The Recent Global Economic Environment: Impact on Damages and Valuation in International Arbitration
The International Comparative Legal Guide to: International Arbitration 2011
July 1, 2011
Sharon Moore Bettius
Senior Managing Director
The global economic turmoil that has permeated both developed and emerging markets has begun to abate in some areas, though the stage of recovery is still the subject of dispute among academics, analysts, and market participants.
The stock and transaction market decline and related credit crunch beginning in 2007 rippled through developed and emerging markets.
Contractual or budgeted capital and strategic projects may no longer be economically feasible ...
The contraction of private equity transactions also softened capital markets and certain volatility and fluctuations of markets rivaled that of any period since the Great Depression.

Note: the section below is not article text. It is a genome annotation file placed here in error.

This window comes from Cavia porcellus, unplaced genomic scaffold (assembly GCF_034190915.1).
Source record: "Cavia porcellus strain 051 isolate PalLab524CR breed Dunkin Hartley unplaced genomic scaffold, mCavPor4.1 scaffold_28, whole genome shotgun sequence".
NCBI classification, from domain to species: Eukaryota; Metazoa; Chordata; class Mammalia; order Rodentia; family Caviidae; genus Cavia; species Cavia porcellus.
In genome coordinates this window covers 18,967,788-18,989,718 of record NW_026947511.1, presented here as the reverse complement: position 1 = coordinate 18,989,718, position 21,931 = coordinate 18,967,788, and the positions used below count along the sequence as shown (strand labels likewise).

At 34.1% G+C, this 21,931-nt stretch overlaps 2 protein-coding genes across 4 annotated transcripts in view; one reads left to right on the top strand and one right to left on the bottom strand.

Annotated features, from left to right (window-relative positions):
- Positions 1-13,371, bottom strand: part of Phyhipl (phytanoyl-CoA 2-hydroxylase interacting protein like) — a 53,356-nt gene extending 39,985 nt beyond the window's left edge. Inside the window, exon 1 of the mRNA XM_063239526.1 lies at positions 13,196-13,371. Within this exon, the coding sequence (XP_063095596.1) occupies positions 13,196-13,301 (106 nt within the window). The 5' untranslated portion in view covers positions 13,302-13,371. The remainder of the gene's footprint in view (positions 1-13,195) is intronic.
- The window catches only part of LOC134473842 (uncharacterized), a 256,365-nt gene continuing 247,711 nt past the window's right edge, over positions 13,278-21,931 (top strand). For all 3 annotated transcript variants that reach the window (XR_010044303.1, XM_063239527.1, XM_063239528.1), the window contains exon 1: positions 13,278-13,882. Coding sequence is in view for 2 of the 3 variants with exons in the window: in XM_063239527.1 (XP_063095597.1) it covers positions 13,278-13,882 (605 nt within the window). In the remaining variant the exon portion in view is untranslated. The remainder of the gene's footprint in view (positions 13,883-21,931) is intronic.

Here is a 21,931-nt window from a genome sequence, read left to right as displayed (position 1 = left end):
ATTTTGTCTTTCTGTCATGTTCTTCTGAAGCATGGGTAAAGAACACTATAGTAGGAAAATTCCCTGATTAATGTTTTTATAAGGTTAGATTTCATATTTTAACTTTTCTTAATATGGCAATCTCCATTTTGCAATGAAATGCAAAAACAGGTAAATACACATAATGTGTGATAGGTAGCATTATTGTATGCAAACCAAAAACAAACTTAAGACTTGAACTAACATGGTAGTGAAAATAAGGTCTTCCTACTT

According to the U.S. Congressional Research Service, nearly all industrialised countries and many emerging and developing nations announced economic stimulus and/or financial sector rescue packages. Thus, the reaction to the global economic downturn has resulted in the easing of monetary policy, trillions of dollars of intervention and one of the most destructive impediments to economic recovery: uncertainty.
Particularly relevant in the capital and transaction markets is uncertainty about global and country-wide inflation and currency devaluation, as well as risks related to isolationism in the form of nationalisation and even the expropriation of foreign investments. These market-wide uncertainties translate into issues at the company level. For example, due to credit deficiencies, minimum order quantity conditions may be breached. Companies may no longer be able to secure necessary financing per contractual terms or agreed upon timetables. Contractual or budgeted capital and strategic projects may no longer be economically feasible, resulting in defaults on contracts and terminations.